Hypnotherapy was initiated in the month of June 2016 during the in-patient stay. The challenge was resistance arising out of past experience in psychotherapy. Grief resolution was taken as the first goal, as the history revealed unless the grief was resolved, other outcomes in psychotherapy could not be expected.

   Management Top

Dealing with resistance

Thematic Apperception Test (TAT)[11] was done to get introduced to the patient as well as to have an objective assessment of the hypothesised problems. The assessment (TAT) was completed in three sessions as he often felt strained and was not able to sit for long. The verbal communication was minimal between the patient and the therapist, but the patient was seen daily to establish rapport. The TAT stories were complete, revealing identification of loss, interpersonal and intrapersonal conflicts, and feeling of isolation. TAT revealed a conflict between the needs for affiliation and rejection, suggesting that he wanted affection of the loved one and had to separate himself from the subject of affection.

Simultaneously, guided imagery was initiated from the first session, and he was made to practice daily. At the termination of the guided imagery session, feedback was taken from him. He reported feeling calm momentarily. The session was terminated using suggestive statements, creating a sense of hope for a positive outcome in clinical hypnotherapy (CH). He started reporting calmness after an 8-9 minutes session of guided imagery.

Finally, the consent for CH was sought on the 5th day, by addressing his concerns related to the treatment approach. He was explained how CH might be beneficial in letting go the emotional baggage that he had been carrying for the last four years as projected in the TAT findings. He was also explained how it is going to be similar to guided imagery, where he does not have to engage in dialogue(s) with the therapist. He agreed, and audio recording was used for guided imagery to make him adapt to listening to the audio-recording and prepare him for self-hypnosis practice in the future. The audio recorded file was transferred to his mobile phone. He continued the guided imagery session using the file.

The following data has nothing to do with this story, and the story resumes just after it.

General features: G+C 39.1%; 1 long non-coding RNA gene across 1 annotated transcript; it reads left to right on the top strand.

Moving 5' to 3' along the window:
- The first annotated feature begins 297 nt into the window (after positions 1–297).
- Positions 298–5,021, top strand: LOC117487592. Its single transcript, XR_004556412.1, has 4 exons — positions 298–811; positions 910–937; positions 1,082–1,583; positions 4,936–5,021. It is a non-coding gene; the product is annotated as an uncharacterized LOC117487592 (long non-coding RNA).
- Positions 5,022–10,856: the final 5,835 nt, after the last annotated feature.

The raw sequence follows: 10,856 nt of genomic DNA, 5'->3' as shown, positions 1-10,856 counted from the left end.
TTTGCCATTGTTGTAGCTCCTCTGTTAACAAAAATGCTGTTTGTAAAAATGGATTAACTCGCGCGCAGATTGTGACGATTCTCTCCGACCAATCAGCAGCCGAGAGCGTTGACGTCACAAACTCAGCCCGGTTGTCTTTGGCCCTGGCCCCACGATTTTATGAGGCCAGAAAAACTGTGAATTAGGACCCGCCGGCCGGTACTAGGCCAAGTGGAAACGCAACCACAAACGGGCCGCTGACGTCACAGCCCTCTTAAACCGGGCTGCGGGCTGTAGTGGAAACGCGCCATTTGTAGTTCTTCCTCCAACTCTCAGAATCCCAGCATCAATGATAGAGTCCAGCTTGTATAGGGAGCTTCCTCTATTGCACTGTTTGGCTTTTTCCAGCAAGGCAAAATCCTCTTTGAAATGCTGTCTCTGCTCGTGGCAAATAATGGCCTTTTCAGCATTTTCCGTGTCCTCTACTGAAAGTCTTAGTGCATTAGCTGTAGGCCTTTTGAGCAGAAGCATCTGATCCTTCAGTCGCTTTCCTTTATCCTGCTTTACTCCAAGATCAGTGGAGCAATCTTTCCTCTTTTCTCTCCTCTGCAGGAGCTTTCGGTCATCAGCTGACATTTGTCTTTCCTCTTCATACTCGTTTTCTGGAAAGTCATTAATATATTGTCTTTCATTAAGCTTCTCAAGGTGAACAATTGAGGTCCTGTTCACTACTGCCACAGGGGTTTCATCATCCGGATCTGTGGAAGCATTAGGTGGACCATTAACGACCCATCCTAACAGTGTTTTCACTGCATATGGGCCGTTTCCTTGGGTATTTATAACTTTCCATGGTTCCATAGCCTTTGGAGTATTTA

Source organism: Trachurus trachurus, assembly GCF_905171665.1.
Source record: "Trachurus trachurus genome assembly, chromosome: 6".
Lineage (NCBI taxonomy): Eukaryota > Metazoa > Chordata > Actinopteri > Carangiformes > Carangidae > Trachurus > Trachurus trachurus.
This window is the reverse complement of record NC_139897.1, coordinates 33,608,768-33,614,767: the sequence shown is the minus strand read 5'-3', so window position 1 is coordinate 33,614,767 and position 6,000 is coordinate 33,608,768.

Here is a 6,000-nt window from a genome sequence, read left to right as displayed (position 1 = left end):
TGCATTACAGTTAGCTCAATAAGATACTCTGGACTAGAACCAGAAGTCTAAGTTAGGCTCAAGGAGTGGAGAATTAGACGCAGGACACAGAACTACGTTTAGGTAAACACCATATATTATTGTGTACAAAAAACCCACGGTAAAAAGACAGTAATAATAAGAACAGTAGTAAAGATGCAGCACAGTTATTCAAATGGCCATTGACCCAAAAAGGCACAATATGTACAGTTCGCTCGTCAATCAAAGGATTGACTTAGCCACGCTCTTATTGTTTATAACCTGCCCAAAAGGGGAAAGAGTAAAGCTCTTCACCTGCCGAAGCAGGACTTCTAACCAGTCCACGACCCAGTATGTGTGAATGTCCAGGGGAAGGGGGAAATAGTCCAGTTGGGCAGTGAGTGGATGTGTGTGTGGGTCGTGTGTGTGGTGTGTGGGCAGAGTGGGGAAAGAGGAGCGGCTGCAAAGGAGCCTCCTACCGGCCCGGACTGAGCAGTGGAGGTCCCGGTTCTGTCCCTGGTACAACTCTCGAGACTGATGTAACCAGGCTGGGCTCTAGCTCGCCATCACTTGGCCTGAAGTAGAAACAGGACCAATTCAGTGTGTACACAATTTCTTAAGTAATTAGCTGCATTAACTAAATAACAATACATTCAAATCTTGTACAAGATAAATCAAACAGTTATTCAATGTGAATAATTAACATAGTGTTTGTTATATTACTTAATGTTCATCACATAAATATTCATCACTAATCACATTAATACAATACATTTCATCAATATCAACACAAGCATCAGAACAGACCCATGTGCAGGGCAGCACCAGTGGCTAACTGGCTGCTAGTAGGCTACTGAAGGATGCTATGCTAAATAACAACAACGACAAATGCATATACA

Hypnotherapy sessions

On the 7th day, the patient was prepared in the morning for a hypnotherapy session to be audio recorded so that he could use the audio-recording for daily self-practice. A 90-minute session was delivered and audio recorded in a quiet and comfortable place. A hypnotic session has stages of light, medium, and deep hypnosis, and lastly, dehypnotize by making the patient aware of surroundings through sensory inputs, terminating the communication with the sub-conscious.[6],[7] The audio session began with the guided imagery, aiming to enhance internal focus and defocus from external stimuli. This induces a state of trance where guardedness and reluctance become weaker, resulting in increased receptivity to the verbal suggestions communicated indirectly. The light hypnotic stage comprises of the head to toe body scan using self-guided relaxation,[12] followed by visual imagery involving the five senses.[7] By now, the patient is assumed to have entered into deep trance. The same is validated using ideomotor signalling, where a gesture, such as raising the right index finger for 'yes' and left index finger for 'no', is decided to be indicated by the patient when in the trance state so that the hypnotic stage is not interrupted. This later guided the therapist to know whether the patient wants to discontinue at any point. It is now that the patient is ready for direct or indirect verbal suggestions. The technique used was future progression and visual imagery along with metaphors such as sun, road, stones, and house. The suggestions were a mixture of direct and non-direct statements. In the second and third hypnotic stages, through imagery, he was made to walk through hills, receiving new energy from sun, to jump over and kick stones or to avoid stones like problems or challenges of life, moving forward on the path of life, to cross a bridge and empty the baggage of past into a river, and to enter his house full of darkness – as he enters, he brings light and life to it. Finally, the post-hypnotic suggestion was linked with sun rays and water, filling him with light to beat the darkness of past and move towards sense of optimism. He was dehypnotised with deep breathing. The audio recording was stopped, and he was advised to listen to the audio-recording every day in the form of self-hypnosis.